Monday, February 16, 2009

Wedding Wording Etiquette: The Request Line

(click image to enlarge)

Have you ever noticed that some invitations say the honour of your presence is requested or the honor of your presence is requested while still others say request the pleasure of your presence? I'll decipher the "wedding" code for you, and luckily, it's not hard at all. If you are being married in a church, use honor or honour. (That's physically inside the church building.) If you're being married anywhere else, use the pleasure of your presence or another request without the words honor or honour.

I know, I know, you're probably thinking "who cares anyhow?" But it has its use. Many churches can be very traditional and by using the word honor it lets your guests know they should dress appropriately for a church setting. Writing honour or honor is equally correct, as long as you stay consistent. Honour is the British spelling and tradition still uses it on occasion, but be sure to stay consistent such as the words favour or colour.

You can also use variations such as we invite you to join in our joy or would be delighted at your presence or request your presence as a holy witness, etc. The only rule with these variations is that they need to actually invite your guests with words that show that the guests physical presence is wanted- that's the main difference between a wedding invitation and a wedding announcement. A wedding announcement only tells them the wedding is happening but it won't actually invite guests. Any variation you find suitable that invites your guests would work.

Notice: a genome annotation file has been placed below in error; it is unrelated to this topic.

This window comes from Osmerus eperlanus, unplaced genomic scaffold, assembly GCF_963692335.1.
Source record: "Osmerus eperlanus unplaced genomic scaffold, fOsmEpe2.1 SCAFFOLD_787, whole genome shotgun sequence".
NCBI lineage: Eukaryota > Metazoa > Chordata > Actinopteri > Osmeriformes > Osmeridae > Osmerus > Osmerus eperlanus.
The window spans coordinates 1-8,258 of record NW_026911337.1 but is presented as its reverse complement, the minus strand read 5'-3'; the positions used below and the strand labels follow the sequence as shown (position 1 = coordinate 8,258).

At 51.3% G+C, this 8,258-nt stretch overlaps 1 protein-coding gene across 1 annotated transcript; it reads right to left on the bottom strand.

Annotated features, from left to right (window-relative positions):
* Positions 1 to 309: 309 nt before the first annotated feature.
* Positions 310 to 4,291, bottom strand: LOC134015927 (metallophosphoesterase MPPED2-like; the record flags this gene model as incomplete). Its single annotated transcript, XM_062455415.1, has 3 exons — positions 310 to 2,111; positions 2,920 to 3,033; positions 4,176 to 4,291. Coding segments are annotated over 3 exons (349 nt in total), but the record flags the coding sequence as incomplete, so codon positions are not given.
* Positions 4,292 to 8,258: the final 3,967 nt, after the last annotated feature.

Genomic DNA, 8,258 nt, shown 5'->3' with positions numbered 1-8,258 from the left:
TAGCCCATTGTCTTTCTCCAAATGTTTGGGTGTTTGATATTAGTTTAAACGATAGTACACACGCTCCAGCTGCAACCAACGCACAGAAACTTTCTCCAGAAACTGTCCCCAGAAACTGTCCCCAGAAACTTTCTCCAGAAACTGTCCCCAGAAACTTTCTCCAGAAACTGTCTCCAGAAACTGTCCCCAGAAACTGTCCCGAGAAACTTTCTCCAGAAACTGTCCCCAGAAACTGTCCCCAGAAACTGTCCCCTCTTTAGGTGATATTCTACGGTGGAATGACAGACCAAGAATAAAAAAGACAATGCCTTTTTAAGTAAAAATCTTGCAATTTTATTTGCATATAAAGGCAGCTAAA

p.s. I just wanted to mention...always write wedding and not marriage on your wedding stationery. No one besides your fiance is being invited to the marriage! Custom wedding invitations by Smitten Invitations.

1 comment:

Jennifer Lynch said...

Very insightful on the wording! I'll have to go back and see what we put on our invitations many moons ago. I hope I followed your advisements! And congrats on being in Brides magazine!!